The cost of the new home may not exceed $800,000. The new home must be used as a principal residence for a three year period subsequent to closing, or else the credit must be repaid.
This program won’t help everyone, of course; but it’s pretty nice for those to whom it applies.
Written by Bob Hunt
There are about 48 Garden home communities in Edmond. Some are within larger housing developments such as Fenwick Gardens, Sonoma Gardens, and Capri Villa’s in Borgata just to name a few. These offer similar amenities as the “just garden home” communities. I would love to show you how easy it is to be a part of one of the “life is good” communities. Just give me a call at 405-816-3744! Thanks, Kristi
The kids have moved out.
Those three bedrooms are looking awfully lonely. That spacious back yard that once served as a barbeque pit – football field – volleyball court now looks like a breeding ground for weeds, not to mention back-breaking acreage during mowing season.
You want to move to something smaller, but the task seems over whelming. There’s a basement (or extra room) full of boxes, a garage filled with more stuff and rusting machinery. Let the expert’s help you get moving.
Many see what must be done and it stymies them. They can’t get started because the task seems so great. The key to downsizing is to sort through your stuff regularly and get rid of what you no longer use. You will thank yourself on moving day!
Some folks think they will live in their family home forever, and then medical setbacks strike. You need a place where many of the chores are taken care of for you. Garden home communities afford many options as you will read in other parts of the website.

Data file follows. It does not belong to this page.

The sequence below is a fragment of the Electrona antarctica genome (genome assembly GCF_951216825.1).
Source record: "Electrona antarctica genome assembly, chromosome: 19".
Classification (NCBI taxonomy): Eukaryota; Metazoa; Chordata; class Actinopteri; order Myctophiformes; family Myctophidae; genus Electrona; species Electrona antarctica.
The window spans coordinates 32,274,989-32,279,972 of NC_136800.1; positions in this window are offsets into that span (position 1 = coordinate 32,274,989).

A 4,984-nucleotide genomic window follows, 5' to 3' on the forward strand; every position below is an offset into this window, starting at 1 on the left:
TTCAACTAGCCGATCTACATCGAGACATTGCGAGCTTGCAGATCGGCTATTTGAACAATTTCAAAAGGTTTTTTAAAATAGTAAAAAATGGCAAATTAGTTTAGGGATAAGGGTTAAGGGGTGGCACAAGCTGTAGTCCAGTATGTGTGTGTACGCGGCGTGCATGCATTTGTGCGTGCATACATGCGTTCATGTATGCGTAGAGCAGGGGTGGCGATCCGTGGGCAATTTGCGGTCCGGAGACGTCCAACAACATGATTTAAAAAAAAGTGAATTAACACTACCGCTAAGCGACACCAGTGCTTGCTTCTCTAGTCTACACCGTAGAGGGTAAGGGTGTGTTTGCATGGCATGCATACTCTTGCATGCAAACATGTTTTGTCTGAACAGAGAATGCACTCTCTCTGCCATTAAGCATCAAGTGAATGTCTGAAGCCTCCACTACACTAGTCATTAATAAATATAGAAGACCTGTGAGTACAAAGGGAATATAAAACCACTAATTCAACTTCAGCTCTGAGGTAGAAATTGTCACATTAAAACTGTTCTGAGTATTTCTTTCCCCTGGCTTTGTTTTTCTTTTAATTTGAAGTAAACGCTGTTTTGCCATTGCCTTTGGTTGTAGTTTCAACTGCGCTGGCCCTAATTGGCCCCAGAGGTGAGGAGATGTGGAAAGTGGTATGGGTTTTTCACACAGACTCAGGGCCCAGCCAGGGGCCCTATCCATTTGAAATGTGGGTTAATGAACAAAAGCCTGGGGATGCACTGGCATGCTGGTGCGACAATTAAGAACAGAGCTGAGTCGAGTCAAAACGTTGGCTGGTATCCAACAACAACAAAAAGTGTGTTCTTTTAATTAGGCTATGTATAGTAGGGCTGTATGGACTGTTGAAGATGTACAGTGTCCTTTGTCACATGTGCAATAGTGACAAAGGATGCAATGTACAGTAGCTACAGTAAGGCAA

When going through your belongings, one organizer recommends the following:
Make several piles,
- ask children to take their stuff
Another professional suggests getting the family together, making a party of it, and have each child make a list or put post-its on what he or she wants.
There are companies that specialize in helping with estate sales and auctions, they help with donations and assist with packing.
Some older folks don’t even want to know how they’re going to get from point A to point B. Having someone to assist them through the process can be a big help.
Garden Homes – Pros
- A garden home can be less expensive than a single family home
- Not as crowded (dense) as townhomes or condominiums
- No neighbors above or below
- Often only one shared wall
- A garden home affords an easy lifestyle – HOA often covers roof replacement, exterior maintenance, landscape maintenance, common area maintenance, and other expenses
- Ideal for “lock and leave” vacation homes
- Mostly no stairs and low maintenance make garden homes popular with seniors
- Commonly includes amenities such as a community pool, greenbeltsl and gated neighborhoods for safety.
Garden Homes – Cons
- Noise from neighbors through the shared wall or walls
- Homeowners’ association fees and politics, and CC&R restrictions
- Less common than townhouses or condominiums, so the selection of garden homes may be small
- Not much yard, just a patio overlooking a common area.